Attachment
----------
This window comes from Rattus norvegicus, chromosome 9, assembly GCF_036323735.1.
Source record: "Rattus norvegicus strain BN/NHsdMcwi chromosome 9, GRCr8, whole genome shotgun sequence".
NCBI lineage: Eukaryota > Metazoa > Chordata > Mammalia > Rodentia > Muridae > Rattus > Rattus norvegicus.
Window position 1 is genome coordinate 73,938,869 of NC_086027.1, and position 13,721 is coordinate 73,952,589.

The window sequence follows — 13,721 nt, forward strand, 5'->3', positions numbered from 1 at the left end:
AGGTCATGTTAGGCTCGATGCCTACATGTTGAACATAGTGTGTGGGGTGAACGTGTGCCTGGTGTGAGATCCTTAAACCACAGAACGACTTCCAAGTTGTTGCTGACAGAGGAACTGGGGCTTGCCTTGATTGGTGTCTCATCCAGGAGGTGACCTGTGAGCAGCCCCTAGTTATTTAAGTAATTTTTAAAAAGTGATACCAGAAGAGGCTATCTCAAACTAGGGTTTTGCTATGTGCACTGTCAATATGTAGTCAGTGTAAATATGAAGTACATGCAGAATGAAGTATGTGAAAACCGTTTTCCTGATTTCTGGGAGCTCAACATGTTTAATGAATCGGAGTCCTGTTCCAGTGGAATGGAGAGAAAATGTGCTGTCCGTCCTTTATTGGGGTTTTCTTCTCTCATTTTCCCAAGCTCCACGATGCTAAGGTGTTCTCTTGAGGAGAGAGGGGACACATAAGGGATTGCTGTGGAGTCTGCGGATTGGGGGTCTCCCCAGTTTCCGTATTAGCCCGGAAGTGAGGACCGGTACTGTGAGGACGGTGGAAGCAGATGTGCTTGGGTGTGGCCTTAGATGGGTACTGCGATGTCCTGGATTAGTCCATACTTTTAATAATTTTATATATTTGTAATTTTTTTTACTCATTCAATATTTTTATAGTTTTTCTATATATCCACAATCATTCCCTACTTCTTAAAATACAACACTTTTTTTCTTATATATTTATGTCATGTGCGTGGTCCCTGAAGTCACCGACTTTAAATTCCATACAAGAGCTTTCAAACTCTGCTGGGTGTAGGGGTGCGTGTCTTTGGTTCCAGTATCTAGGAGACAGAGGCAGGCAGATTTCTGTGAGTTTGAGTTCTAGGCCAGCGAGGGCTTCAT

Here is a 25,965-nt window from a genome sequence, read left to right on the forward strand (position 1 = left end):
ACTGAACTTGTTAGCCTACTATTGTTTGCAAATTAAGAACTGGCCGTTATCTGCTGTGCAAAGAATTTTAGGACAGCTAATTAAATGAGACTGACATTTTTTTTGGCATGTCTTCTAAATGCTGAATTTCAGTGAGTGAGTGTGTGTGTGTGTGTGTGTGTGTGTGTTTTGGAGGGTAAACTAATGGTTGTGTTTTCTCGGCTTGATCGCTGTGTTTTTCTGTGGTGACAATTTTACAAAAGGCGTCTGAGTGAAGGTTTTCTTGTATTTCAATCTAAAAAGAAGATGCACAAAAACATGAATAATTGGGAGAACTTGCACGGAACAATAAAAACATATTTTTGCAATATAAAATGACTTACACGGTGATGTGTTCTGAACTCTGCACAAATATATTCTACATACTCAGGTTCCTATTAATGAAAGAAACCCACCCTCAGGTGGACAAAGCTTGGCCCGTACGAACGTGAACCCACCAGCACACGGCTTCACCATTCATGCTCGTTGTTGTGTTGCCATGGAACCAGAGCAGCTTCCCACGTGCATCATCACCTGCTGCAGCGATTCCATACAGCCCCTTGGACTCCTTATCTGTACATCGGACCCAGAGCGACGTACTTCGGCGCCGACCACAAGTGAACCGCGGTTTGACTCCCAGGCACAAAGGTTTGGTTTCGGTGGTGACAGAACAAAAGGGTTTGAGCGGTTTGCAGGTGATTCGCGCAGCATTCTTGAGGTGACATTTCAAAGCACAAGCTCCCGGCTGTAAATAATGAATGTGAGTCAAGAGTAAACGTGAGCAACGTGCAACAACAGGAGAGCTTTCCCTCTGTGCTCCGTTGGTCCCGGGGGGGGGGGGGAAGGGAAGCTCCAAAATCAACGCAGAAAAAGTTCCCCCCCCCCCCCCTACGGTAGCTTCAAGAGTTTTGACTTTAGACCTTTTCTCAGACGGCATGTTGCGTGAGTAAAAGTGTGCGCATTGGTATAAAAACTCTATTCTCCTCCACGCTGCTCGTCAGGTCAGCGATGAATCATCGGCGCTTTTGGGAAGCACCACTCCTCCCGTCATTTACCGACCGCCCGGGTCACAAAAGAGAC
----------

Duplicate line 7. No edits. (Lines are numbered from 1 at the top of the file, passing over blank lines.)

Here is a 25,965-nt window from a genome sequence, read left to right on the forward strand (position 1 = left end):